This case illustrates the major dilemma for the "Liar class". How does a member, or representative, of the "Liar class" prove that he or she is not lying? How can Eurostat prove that its statistics have not been falsified in some subtle way under such leadership? In the UK, the Labour government under Tony Blair is faced, after the Iraq WMD disaster, with the consequences of its long-term policy of "spin". How does it prove that it is not being economical with the truth in its management of information? How indeed can it prove, for example, that official statistics on "unemployment" are not being falsified, if only by selective presentation of information?

Given the long string of broken promises associated with failure to act on electoral manifesto commitments (UK Freedom of Information Act, etc), and on formal aid commitments to developing countries (Afghanistan, etc), for example, why should it be assumed that any declaration by a member of the "Liar class" should be taken at face value? As suggested in the figure above, members of the "Liar class" distort the truth at their convenience, because they have the power to do so.

The irony is that the efforts of the "Liar class" to control the internet and the media, through which the degree of lying is revealed, have resulted in ever more invasive measures to obtain the truth about others through electronic surveillance. But, as the intelligence debacle associated with WMD revealed, the processing of "intelligence" gained in this way is now distorted and politicized to an unknowable degree in response to the strategic needs of members of the "Liar class". As with traditional leaders surrounded by sycophants, they themselves are now faced with the greatest of difficulty in determining the truth relating to any situation -- if indeed they have any need of it.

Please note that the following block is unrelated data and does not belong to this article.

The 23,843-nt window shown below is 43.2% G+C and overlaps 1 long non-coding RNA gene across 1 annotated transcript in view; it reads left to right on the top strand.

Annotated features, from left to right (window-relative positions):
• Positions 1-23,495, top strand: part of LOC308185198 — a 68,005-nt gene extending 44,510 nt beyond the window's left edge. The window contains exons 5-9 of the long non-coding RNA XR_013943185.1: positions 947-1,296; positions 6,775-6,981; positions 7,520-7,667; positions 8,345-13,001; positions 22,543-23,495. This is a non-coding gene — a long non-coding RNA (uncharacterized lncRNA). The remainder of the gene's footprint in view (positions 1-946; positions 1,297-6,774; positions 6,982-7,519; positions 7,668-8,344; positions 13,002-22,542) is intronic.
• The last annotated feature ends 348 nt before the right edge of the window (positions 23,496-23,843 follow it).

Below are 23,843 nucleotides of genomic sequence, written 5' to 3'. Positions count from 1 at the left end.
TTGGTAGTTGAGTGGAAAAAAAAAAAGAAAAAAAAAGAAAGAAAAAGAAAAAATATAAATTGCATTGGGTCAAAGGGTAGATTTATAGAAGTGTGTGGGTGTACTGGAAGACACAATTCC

The obvious response by the "Liar class" -- to any implication of being economical with the truth -- is denial. As figures of authority they are able to add to any simple denial an expression of outraged affront that their honour is being impugned by such "totally unreasonable implications". Regrettably they are able to use the power of their position to go even further:

But, perhaps much more regrettable than any of the above, is the facility with which members of the "Liar class" collect, appropriate and celebrate symbols of righteousness, honour and moral integrity as a cosmetic concealment for their continuing propensity to lie. This process -- enhanced in every way by public relations -- may be seen in operation in:

Suspect framings by the "Liar class"

Questionable framings of truth


Framing of

Framed by


Security Threat levels Military / Government
Gun lobby
Reinforce power base
Enlarge military appropriations
. Terrorism Government Reinforce power base
Destabilize opponents
Research Medical benefits of research
Medical-Pharmecutical complex
. Food benefits of genetically modified products Food industry and science
. Energy benefits of research Physics laboratories Enlarge laboratory budgets
Environment Natural environment Industry
. Plant piracy Pharmaceutical / Biotech industry
. Dam construction